Observability is the ability to know and interpret the current state of a deployment, and a way to know when something is amiss. With cloud deployments of applications as microservices on Kubernetes and OpenShift growing, observability is getting a lot of attention. Many applications come with strict guarantees, such as service level agreements (SLA) for downtimes, latency, and throughput, so network-level observability is a highly imperative feature. Network-level observability is provided by several orchestrators, either natively or by using plugins and operators.
Recently, eBPF (extended Berkeley Packet Filter) emerged as a popular option to implement observability at the end-hosts kernel, due to performance and flexibility. This method enables custom programs to be hooked at certain points along the network data path (for instance, a socket, TC, and XDP). Several open source eBPF-based plugins and operators have been released, and each can be plugged into end-host nodes to provide network observability through your cloud orchestrator.
Existing Observability Tools
The core component of an observability module is how it non-invasively collects the necessary data. To that end, using instrumented code and measurements, we've studied how the design of the eBPF datapath affects performance of an observability module, and the workloads it's monitoring. The artifacts of our measurements are open source and available in our research Git repo. We're also able to provide some useful insights you can use when designing a scalable and high-performance eBPF monitoring data path.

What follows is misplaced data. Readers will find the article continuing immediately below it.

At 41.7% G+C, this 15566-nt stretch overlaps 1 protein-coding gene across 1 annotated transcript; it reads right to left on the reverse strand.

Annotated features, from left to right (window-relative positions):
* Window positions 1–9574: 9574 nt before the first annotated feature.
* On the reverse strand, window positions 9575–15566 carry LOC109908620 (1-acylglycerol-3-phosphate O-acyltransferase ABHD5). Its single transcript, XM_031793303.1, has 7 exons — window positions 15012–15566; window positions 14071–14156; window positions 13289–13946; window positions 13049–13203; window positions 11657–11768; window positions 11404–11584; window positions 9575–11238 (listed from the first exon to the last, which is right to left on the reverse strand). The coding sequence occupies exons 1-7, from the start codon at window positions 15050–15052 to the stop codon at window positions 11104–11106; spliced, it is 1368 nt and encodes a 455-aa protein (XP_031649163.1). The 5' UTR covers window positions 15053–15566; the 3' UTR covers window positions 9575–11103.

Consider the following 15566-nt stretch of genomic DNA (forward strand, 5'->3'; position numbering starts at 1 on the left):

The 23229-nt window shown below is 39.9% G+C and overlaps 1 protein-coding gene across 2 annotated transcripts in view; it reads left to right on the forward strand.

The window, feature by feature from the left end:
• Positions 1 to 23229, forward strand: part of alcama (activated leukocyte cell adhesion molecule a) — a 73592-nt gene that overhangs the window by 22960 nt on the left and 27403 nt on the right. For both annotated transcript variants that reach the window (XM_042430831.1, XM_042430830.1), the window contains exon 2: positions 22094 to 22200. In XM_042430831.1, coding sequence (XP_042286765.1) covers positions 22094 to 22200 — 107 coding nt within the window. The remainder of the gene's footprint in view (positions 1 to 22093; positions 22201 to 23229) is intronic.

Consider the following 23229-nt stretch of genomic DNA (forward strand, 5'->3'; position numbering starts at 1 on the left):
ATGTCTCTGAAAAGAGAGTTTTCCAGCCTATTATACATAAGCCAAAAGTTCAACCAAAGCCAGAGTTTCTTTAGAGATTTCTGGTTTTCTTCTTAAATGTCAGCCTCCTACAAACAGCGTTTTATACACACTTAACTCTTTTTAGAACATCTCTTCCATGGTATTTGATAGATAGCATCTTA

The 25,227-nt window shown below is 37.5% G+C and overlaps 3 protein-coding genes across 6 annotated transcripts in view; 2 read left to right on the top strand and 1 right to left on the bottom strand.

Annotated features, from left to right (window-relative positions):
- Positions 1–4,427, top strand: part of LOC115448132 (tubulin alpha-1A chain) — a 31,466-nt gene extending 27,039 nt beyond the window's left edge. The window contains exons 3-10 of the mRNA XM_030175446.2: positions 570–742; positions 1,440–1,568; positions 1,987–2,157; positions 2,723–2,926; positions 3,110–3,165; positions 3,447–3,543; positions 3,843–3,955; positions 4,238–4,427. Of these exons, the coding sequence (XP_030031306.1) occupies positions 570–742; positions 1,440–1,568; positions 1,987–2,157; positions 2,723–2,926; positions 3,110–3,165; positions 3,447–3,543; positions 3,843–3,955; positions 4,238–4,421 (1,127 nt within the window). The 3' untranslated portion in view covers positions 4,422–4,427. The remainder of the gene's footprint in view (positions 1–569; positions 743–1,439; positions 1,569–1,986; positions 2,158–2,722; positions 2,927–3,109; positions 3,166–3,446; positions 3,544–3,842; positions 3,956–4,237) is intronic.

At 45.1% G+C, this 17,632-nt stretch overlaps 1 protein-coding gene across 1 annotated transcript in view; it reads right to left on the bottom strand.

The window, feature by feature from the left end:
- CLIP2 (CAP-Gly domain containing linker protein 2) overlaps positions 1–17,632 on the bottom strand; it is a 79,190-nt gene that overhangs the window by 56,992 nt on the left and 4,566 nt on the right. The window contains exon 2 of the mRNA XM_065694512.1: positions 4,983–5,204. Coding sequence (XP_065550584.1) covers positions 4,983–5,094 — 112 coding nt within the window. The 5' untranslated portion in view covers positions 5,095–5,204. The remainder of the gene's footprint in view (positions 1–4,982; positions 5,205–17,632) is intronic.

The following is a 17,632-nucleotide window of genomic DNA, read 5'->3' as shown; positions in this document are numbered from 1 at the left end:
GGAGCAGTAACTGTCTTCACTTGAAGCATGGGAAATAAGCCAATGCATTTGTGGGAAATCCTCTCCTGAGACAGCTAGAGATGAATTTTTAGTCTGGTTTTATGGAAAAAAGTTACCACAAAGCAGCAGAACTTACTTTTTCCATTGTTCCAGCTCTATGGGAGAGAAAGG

Here are existing open source tools available to achieve observability in the context of both the network and the host:
Skydive is a network topology and flow analyzer. It attaches probes to nodes to collect flow-level information. The probes are attached using PCAP,
AF_Packet, Open vSwitch, and so on. Instead of capturing the entire packet, Skydive uses eBPF to capture the flow metrics. The eBPF implementation, attached to the socket hook-point, uses a hash map to store flow headers and metrics (packets, bytes, and direction.)
Libebpfflow is a network visibility library using eBPF to provide network visibility. It hooks on to various points in a host stack, like kernel probes (
tcp_retransmit_skb) and tracepoints (
net:net_dev_queue) to analyze TCP/UDP traffic states, RTT, and more. In addition, it provides process, and the container mapping for the traffic it analyzes. Its eBPF implementation uses perf event buffer to notify TCP state change events to userspace. For UDP, it attaches to the tracepoint of the network device queue and uses a combination of LRU hash map and perf event buffer to store UDP flow metrics.
Cloudflare's eBPF Exporter provides APIs for plugging in custom eBPF code to record custom metrics of interest. It requires the entire eBPF C code (along with the hook point) to be appended to a YAML file for deployment.
Pixie uses bpftrace to trace syscalls. It uses TCP/UDP state messages to collect the necessary information, which is then sent to Pixie Edge Module (PEM). In the PEM, the data is parsed according to the detected protocol and stored for querying.
Inspektor is a collection of tools for Kubernetes cluster debugging. It aids the mapping of low-level kernel primitives with Kubernetes resources. It's added as a daemonset on each node of the cluster to collect traces using eBPF for events such as syscalls. These events are written to the perf ring buffer. Finally, the ring buffer is consumed retrospectively when a fault occurs (for example, upon a pod crash).